The arrival of warmer weather here in Dublin, Ohio inspires us all to engage in that annual rite - a little spring cleaning around the house. Your handmade Amish furniture from Geitgey's Amish Country Furnishings will benefit from a little spring TLC as well. Read on for a list of helpful hints on keeping your furniture beautiful and functional for years to come:
Outdoor Furniture - If you have purchased our poly lumber outdoor furniture then you have it pretty easy! We recommend an occasional power washing to remove dirt and build-up, and then just check all hardware (screws, bolts, nuts) and tighten as necessary. If you have wood outdoor furniture we recommend that it be refinished every two years and touched-up every year. Wood outdoor furniture especially needs to have the hardware checked and tightened more frequently as the changes in temperature and humidity cause the wood to expand and contract and this will loosen hardware over time.
Tables - If you use your table everyday you may eventually get a build-up of food and oils that needs to be removed. You can try using a cleaner like our Guardsman Cleaner to remove this build-up or you can try another product. Just remember these tips: test in an inconspicuous area first, always apply product to your rag first rather than directly to the furniture, and wipe with the grain to avoid abrasions. These same tips apply when you polish your furniture as well. We recommend a polish that is free of wax or silicone so it will not build-up on your furniture - please check the label on your product. Guardsman Polish is an excellent choice for polishing all your hardwood furniture and we sell a full line of the Guardsman products at the store. If your table has leaves it's a good time to open up the table and clean the inside edges of the table and any leaves where food or residue from spills may have run into the seams. You'll also want to clean out the expansion mechanism, whether a gear style or telescoping style, to keep it free of food debris - a vacuum cleaner wand may be good for this purpose so you can draw debris out of the grooves. When done, lightly wax the slides with paraffin wax (a bar of soap will also work) to keep the slides lubricated. Finally, check the table for level with a bubble level and adjust the leveling feet on the bottoms of the feet as needed.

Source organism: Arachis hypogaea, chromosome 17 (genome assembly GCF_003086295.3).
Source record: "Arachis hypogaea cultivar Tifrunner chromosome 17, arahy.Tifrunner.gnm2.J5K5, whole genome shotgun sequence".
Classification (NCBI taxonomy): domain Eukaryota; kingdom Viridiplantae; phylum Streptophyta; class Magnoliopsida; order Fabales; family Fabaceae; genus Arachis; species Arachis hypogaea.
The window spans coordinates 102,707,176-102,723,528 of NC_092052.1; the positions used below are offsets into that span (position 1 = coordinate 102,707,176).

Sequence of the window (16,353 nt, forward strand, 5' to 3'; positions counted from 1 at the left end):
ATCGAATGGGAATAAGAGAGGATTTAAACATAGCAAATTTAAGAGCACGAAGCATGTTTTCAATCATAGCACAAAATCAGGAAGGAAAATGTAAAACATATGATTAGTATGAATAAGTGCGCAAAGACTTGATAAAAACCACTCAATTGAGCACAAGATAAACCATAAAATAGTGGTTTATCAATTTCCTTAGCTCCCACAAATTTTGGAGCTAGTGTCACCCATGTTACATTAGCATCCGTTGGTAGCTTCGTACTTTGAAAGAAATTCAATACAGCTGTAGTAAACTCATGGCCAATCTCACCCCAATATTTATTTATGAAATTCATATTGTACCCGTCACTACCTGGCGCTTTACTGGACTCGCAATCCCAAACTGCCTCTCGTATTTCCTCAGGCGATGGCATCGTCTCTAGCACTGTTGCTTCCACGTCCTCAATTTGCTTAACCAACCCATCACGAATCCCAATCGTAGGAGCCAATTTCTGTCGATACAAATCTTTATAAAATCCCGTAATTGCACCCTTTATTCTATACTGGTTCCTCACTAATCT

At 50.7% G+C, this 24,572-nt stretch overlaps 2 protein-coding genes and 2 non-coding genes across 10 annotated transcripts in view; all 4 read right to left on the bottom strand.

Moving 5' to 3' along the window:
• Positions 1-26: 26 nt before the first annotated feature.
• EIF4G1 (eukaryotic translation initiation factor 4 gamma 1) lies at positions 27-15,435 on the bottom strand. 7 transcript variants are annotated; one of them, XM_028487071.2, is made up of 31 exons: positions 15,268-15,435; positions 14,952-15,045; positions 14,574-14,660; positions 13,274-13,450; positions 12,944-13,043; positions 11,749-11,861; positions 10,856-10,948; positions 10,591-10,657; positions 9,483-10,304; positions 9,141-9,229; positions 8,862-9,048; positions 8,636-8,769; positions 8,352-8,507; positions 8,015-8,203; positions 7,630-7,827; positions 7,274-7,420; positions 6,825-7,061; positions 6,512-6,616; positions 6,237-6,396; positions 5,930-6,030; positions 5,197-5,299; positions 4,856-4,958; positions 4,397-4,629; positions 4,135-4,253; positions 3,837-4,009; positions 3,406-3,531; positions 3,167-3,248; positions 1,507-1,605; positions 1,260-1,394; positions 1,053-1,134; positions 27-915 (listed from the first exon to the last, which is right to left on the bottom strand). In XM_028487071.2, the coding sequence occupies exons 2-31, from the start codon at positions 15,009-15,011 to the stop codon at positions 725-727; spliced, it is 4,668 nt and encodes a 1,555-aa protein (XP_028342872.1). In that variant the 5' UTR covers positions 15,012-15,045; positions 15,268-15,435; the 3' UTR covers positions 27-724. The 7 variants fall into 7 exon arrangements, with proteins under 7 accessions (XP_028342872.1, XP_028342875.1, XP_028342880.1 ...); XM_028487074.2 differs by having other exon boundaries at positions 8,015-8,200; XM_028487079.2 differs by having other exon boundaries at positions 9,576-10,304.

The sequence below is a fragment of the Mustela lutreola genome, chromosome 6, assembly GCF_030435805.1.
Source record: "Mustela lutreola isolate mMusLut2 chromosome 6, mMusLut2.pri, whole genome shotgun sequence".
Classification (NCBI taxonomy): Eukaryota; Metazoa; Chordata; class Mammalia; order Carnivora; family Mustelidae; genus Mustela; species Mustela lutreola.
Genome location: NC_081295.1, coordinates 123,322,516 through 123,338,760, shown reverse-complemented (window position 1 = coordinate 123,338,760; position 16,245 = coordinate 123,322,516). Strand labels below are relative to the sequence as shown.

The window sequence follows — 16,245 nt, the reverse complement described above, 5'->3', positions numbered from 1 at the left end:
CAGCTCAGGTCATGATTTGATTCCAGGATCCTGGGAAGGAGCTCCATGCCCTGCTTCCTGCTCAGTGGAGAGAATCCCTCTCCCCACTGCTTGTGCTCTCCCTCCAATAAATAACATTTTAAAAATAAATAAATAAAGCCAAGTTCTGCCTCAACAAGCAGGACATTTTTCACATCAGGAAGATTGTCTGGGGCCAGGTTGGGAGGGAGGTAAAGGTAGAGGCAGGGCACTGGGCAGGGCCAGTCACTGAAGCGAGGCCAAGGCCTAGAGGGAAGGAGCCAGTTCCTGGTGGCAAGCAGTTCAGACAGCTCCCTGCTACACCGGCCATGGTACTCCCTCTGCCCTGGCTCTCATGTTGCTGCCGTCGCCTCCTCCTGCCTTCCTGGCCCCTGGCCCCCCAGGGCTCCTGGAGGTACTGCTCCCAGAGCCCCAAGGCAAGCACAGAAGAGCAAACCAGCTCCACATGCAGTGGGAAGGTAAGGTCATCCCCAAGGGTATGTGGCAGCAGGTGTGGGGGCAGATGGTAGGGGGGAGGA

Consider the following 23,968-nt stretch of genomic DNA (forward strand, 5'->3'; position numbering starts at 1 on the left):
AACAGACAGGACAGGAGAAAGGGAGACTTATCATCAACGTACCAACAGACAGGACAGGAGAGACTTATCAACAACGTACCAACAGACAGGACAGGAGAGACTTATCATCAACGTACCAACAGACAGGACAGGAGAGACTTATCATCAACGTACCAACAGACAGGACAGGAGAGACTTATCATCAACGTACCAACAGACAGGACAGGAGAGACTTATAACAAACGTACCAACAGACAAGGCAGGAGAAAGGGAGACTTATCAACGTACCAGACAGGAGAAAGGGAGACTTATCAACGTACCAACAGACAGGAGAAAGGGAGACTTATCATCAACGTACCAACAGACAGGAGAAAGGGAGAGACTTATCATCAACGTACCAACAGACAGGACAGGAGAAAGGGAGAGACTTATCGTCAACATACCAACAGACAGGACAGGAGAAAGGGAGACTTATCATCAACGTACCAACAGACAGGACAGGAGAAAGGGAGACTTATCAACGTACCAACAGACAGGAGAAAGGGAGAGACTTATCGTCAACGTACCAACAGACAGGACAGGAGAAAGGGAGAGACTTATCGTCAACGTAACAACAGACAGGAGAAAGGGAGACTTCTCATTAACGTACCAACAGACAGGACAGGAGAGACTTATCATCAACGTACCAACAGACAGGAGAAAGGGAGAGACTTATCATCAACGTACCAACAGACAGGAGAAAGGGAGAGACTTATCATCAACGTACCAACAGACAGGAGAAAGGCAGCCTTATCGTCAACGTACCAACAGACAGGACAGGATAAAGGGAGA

Chairs - If your chairs are placed on hardwood and you use a felt or cork pad to protect the floor now is a good time to check and see if any pads need replaced. Kids are especially hard on chairs with spills and residue - follow our advice under tables above regarding how to clean off food residue. Pay particular attention to the top crest rail and side posts of the chair where oils from hands are most likely to accumulate. Check to see if the joints of your chair are coming loose anywhere - if so it may be time to bring them to our service department to be re-glued. This is something that has to be redone periodically on all chairs and is critical for the integrity of the joinery and the longevity of the chair. We can advise if a complete or partial re-glue is necessary.
Case Goods (Dressers, Chests, TV Stands, Cabinets, etc.) - Check that these pieces are sitting level with a bubble level and adjust the leveling feet on the bottoms of the feet as needed. If no leveling feet are present then use wood or plastic shims that can be purchased at home improvement stores and cut or snapped to the appropriate length needed. It is important for pieces with doors or drawers to sit level so that the doors will hang evenly and the drawers will track properly. Allowing a piece to sit out of level for an extended period of time can rack the frame permanently and compromise the integrity of how the piece functions and appears.